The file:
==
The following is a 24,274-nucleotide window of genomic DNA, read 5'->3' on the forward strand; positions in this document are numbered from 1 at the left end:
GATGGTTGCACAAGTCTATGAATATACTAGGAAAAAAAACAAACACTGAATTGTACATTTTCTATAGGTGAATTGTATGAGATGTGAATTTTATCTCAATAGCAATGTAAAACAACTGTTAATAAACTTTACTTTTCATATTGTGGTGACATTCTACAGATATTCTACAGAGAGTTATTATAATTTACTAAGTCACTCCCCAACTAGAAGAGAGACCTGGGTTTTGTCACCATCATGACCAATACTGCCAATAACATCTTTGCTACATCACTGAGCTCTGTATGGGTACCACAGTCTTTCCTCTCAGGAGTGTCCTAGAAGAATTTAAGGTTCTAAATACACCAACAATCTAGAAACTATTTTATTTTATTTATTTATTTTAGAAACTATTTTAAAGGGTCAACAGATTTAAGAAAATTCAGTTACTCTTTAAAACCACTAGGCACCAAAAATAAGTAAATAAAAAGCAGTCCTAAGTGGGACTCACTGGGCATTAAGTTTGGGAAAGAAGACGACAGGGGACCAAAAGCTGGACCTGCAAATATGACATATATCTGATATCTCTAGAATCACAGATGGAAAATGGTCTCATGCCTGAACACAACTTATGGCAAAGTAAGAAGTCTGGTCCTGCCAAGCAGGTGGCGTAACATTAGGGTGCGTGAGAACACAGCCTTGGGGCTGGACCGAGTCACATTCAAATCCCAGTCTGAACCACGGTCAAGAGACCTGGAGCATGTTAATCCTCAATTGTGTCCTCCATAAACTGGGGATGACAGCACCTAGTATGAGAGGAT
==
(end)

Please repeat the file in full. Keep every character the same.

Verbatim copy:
The following is a 24,274-nucleotide window of genomic DNA, read 5'->3' on the forward strand; positions in this document are numbered from 1 at the left end:
GATGGTTGCACAAGTCTATGAATATACTAGGAAAAAAAACAAACACTGAATTGTACATTTTCTATAGGTGAATTGTATGAGATGTGAATTTTATCTCAATAGCAATGTAAAACAACTGTTAATAAACTTTACTTTTCATATTGTGGTGACATTCTACAGATATTCTACAGAGAGTTATTATAATTTACTAAGTCACTCCCCAACTAGAAGAGAGACCTGGGTTTTGTCACCATCATGACCAATACTGCCAATAACATCTTTGCTACATCACTGAGCTCTGTATGGGTACCACAGTCTTTCCTCTCAGGAGTGTCCTAGAAGAATTTAAGGTTCTAAATACACCAACAATCTAGAAACTATTTTATTTTATTTATTTATTTTAGAAACTATTTTAAAGGGTCAACAGATTTAAGAAAATTCAGTTACTCTTTAAAACCACTAGGCACCAAAAATAAGTAAATAAAAAGCAGTCCTAAGTGGGACTCACTGGGCATTAAGTTTGGGAAAGAAGACGACAGGGGACCAAAAGCTGGACCTGCAAATATGACATATATCTGATATCTCTAGAATCACAGATGGAAAATGGTCTCATGCCTGAACACAACTTATGGCAAAGTAAGAAGTCTGGTCCTGCCAAGCAGGTGGCGTAACATTAGGGTGCGTGAGAACACAGCCTTGGGGCTGGACCGAGTCACATTCAAATCCCAGTCTGAACCACGGTCAAGAGACCTGGAGCATGTTAATCCTCAATTGTGTCCTCCATAAACTGGGGATGACAGCACCTAGTATGAGAGGAT